Do Not Pass Go, Do Not Collect $200

The most important aspect to grasp before actually beginning the arduous task of writing a query is to understand just why the fuck you are torturing yourself to compose such a letter in the first place. A query letter is a bridge between you and any potential agent. The query is a jack of all trades in that it functions as an introduction, an example of your professionalism, a first impression of your flair for creative writing, and a leap of faith into a god-damn brick wall. While body casts are optional, you will certainly be in need of a rest after composing this motherfucker of all missives. To sum up: the query represents you and your project.

So what exactly makes a good query? What is the Spanish Fly that will make an agent cream their business casuals? One of the biggest issues I have found is that there is not one clear answer. In fact, there are so many contradicting opinions it could drive you to a padded cell. Or to the bottle. With a quick Google search you can find laundry lists of “do’s” and “don’t’s” which will diametrically oppose one another.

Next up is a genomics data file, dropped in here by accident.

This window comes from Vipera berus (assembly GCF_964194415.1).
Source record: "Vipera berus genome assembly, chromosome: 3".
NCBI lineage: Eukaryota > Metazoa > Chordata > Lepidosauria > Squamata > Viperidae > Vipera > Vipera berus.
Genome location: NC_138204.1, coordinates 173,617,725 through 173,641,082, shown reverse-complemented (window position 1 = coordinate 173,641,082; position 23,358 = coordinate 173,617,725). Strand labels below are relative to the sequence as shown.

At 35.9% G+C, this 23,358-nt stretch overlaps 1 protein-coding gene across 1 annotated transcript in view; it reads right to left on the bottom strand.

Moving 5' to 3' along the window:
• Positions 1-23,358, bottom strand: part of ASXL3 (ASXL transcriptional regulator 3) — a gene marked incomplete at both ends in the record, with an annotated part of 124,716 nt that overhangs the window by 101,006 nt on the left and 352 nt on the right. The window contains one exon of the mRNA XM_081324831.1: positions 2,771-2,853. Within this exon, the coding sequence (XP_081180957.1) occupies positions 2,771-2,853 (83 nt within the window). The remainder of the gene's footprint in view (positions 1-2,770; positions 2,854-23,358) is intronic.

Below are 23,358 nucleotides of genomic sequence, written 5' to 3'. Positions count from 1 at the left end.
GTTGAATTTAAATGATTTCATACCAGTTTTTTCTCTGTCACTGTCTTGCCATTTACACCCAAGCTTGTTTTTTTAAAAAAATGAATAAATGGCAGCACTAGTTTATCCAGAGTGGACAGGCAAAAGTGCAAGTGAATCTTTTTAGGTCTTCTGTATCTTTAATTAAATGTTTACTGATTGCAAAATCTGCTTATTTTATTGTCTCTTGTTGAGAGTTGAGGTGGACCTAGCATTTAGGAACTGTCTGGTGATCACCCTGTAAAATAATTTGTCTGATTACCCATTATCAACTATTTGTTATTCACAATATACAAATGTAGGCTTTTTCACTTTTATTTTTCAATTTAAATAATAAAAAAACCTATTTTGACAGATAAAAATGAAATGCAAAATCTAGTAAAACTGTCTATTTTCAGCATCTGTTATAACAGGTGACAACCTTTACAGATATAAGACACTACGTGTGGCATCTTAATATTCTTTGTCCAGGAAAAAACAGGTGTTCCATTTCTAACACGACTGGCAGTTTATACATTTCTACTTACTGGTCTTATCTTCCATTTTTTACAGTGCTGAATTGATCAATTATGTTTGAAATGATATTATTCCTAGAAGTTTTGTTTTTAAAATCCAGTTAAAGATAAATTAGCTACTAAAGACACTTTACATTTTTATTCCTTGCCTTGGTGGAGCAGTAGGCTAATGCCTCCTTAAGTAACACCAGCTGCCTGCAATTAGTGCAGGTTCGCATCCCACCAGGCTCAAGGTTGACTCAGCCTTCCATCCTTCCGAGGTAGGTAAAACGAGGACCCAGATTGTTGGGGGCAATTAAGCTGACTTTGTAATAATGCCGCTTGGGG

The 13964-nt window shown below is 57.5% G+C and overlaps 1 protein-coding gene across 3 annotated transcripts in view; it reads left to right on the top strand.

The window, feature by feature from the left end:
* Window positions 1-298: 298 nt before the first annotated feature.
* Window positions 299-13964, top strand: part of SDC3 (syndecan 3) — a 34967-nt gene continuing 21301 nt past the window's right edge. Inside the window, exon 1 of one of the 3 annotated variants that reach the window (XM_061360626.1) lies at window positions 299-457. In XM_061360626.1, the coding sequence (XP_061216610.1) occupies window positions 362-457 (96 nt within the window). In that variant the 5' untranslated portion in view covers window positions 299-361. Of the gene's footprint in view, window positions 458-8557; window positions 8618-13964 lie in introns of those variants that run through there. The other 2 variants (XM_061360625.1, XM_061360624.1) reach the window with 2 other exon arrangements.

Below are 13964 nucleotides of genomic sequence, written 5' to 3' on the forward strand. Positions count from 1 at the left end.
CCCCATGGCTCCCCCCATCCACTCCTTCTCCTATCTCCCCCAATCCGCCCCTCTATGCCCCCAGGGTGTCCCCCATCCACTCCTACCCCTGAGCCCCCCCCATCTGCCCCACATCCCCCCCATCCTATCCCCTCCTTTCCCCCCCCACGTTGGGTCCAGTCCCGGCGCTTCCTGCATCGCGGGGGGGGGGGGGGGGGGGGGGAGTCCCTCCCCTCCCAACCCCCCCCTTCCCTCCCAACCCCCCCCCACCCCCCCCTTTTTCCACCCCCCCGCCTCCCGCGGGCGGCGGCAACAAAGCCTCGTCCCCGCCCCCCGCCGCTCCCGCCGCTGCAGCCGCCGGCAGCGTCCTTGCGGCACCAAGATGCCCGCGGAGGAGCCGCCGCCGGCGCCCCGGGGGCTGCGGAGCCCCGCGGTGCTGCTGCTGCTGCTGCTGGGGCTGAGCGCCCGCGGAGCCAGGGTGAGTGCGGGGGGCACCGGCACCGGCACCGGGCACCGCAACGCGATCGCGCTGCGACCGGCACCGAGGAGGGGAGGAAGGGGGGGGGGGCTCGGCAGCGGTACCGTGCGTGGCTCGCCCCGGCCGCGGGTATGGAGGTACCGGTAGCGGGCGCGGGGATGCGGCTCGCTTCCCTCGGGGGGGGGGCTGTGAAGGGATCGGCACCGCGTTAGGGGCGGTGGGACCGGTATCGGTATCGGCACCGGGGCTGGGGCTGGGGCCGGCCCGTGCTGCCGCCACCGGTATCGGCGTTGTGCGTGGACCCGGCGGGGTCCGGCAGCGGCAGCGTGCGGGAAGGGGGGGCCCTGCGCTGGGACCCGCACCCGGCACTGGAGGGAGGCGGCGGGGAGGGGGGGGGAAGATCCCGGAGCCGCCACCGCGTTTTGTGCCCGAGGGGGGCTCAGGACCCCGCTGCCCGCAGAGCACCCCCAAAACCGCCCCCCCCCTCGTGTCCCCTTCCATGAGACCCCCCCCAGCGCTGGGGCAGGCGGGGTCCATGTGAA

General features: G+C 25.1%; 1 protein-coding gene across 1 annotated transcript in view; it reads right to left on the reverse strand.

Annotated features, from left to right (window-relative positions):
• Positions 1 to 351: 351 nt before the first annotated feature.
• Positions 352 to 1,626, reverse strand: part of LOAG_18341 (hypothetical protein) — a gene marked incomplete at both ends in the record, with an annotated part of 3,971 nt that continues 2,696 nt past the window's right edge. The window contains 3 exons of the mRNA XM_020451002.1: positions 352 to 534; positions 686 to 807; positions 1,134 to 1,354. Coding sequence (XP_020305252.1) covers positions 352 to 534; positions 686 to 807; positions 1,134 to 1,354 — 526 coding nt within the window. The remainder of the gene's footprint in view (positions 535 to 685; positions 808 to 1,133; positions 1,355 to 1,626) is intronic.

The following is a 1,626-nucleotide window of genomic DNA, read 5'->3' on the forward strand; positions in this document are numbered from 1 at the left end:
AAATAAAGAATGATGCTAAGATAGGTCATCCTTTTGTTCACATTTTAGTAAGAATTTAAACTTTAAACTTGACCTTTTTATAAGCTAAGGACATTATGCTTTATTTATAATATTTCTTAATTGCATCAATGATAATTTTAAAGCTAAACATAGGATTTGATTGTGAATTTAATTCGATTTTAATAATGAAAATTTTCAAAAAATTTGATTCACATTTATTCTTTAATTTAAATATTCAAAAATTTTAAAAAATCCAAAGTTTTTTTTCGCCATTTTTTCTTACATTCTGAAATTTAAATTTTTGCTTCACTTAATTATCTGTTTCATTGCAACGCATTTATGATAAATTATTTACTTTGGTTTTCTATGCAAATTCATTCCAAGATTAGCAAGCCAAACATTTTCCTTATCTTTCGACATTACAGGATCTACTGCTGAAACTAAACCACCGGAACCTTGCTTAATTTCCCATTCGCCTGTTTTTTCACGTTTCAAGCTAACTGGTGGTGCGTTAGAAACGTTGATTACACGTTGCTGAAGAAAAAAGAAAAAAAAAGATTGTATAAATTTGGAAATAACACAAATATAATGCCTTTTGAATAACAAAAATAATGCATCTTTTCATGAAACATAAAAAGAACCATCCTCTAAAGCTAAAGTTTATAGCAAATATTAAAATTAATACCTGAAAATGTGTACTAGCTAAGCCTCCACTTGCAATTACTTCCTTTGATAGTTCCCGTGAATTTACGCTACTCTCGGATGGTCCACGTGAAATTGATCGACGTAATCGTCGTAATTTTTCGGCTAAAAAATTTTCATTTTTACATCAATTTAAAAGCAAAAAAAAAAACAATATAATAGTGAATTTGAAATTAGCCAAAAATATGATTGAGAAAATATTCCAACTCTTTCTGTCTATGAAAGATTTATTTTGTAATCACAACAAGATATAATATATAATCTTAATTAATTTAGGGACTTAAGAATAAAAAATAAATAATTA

The truth is agents are people too. I promise! Like your manuscript — if the agent even decides to absorb your 100,000 word masterpiece — the query letters are reviewed subjectively. That being the case, your best approach is to refrain from overthinking. Be yourself (so long as you are not one of the artsy-fartsy types), compose the most succinct letter you can, and do not sweat the small stuff.

Be A Private Dick

Now hold on there, Quick Draw. There is more leg work to do before you whip it out and write your query. This second phase is research. You will not make it anywhere near the big show if you do not first figure out how to do the following:

  • Target an agent who would be the right fit to represent you and your work. Some considerations to keep in mind are: whether or not the agent in questions reps your particular chosen genre; whether or not the agent already represents a project which is similar to yours; if you and the agent have similar interests and/or literary proclivities.